(WASHINGTON) – Welcome to “This Week in Blood,” a weekly snapshot of the hottest studies from each week’s issue of Blood, the official journal of the American Society of Hematology (ASH), hand-picked by Blood Editor-in-Chief Bob Löwenberg, MD, and Deputy Editor Nancy Berliner, MD. If you would like a PDF copy of any of the manuscripts highlighted below or would like to request an interview with the author, please email firstname.lastname@example.org
Activated platelets can deliver mRNA regulatory Ago2·microRNA complexes to endothelial cells via microparticles, Laffont et al.
Platelets play a crucial role in the maintenance of hemostasis as well as in thrombosis. In this week’s issue of Blood, Laffont and colleagues present the innovative concept that platelets may regulate gene and protein expression in nucleated cells by transfer of their microparticles (MP). The authors demonstrate that thrombin-generated platelet MPs contain micro-RNA (miR-223) that can be transferred to endothelial cells to modulate mRNA and protein expression. These results support the claim that platelet MPs may act as intercellular carriers of functional microRNA complexes and may regulate gene expression at mRNA and protein levels in endothelial cells.
Positive selection of mC46-expressing CD4+ T cells and maintenance of virus specific immunity in a primate AIDS model, Younan et al.
Despite continued progress in the development of novel antiretroviral therapies, it has become increasingly evident that drug-based treatments will not lead to a functional or sterilizing cure for patients with HIV. In this week’s issue of Blood, Younan and colleagues report on the potential utility of HIV/Simian immunodeficiency virus-resistant hematopoietic stem cells (HSCs) in an autologous setting in a nonhuman primate AIDS model. The investigators transduced an HIV entry inhibitor (mC46) in HSCs with the objective of developing infection-resistant cells. Animals receiving the transduced HSCs demonstrated increased CD4 counts, CD4/CD8 ratios, and increased numbers of HIV-specific T cells following viral challenge, resulting in the selective survival of mC46 transduced cells in peripheral blood, lymph nodes, and the gastro-intestinal tract. These results demonstrate that HSC protection may be a potential alternative to conventional antiretroviral therapy in patients with HIV/AIDS.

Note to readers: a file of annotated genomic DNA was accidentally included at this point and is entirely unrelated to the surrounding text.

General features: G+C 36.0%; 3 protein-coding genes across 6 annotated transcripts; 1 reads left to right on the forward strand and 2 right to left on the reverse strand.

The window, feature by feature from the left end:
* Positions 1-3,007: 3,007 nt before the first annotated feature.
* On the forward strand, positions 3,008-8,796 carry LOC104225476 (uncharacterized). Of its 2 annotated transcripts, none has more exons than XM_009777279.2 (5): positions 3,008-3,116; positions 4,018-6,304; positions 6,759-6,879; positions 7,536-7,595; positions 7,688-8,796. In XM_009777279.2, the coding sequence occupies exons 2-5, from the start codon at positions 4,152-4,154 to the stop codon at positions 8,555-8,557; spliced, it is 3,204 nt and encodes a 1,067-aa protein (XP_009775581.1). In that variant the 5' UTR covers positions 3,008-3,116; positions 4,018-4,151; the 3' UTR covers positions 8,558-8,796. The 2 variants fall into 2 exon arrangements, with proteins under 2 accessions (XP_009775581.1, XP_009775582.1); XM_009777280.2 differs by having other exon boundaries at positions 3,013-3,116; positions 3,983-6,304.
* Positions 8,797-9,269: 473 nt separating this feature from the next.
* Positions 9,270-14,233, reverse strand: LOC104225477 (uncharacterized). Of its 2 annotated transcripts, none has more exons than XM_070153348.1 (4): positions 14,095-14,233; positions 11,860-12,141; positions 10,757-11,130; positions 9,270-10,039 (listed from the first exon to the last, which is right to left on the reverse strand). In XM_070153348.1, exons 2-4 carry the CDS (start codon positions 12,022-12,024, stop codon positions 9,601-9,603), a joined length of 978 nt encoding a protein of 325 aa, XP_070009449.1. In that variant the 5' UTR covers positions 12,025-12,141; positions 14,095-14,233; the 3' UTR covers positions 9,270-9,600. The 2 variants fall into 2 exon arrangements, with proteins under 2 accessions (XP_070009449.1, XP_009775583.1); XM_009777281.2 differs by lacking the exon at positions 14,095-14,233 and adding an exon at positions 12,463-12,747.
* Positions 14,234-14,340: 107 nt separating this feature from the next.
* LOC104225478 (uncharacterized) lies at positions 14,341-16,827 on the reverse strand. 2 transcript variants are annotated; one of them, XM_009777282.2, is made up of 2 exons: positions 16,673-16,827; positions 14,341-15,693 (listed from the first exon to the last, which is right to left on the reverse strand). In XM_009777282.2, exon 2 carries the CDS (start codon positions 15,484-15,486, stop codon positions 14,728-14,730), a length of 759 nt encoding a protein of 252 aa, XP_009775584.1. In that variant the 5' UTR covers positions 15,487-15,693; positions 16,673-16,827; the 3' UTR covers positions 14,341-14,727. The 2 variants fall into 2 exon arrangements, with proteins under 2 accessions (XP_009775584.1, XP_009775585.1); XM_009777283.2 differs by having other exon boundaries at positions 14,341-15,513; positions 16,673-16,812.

Gain-of-function Lyn induces anemia: appropriate Lyn activity is essential for normal erythropoiesis and Epo-receptor signaling, Slavova-Azmanova et al.
Lyn is involved in erythropoietin (Epo) receptor signaling and is important for erythroid homeostasis. However, the downstream pathways influenced following Lyn activation and their significance to erythropoiesis remain unclear. This manuscript published this week in Blood describes comprehensive studies conducted in young and old mice on erythropoiesis in the presence of constitutive activation of Lyn that affects multiple signaling pathways in erythropoiesis in unexpected ways. The data reveal that LYN gene dosage and activity is critical for normal erythropoiesis and that a deviation in the level of Lyn activation alters Epo signaling, leading to the production of erythroid defects. The findings are relevant to diverse hematologic conditions ranging from hemolytic anemias and hypo-/hyper-proliferative conditions such as polycythemia vera to stem cell transplantation.
Blood (www.bloodjournal.org), the most cited peer-reviewed publication in the field of hematology, is available weekly in print and online. Blood is the official journal of the American Society of Hematology (ASH) (www.hematology.org), the world’s largest professional society concerned with the causes and treatment of blood disorders.
ASH’s mission is to further the understanding, diagnosis, treatment, and prevention of disorders affecting blood, bone marrow, and the immunologic, hemostatic, and vascular systems by promoting research, clinical care, education, training, and advocacy in hematology.
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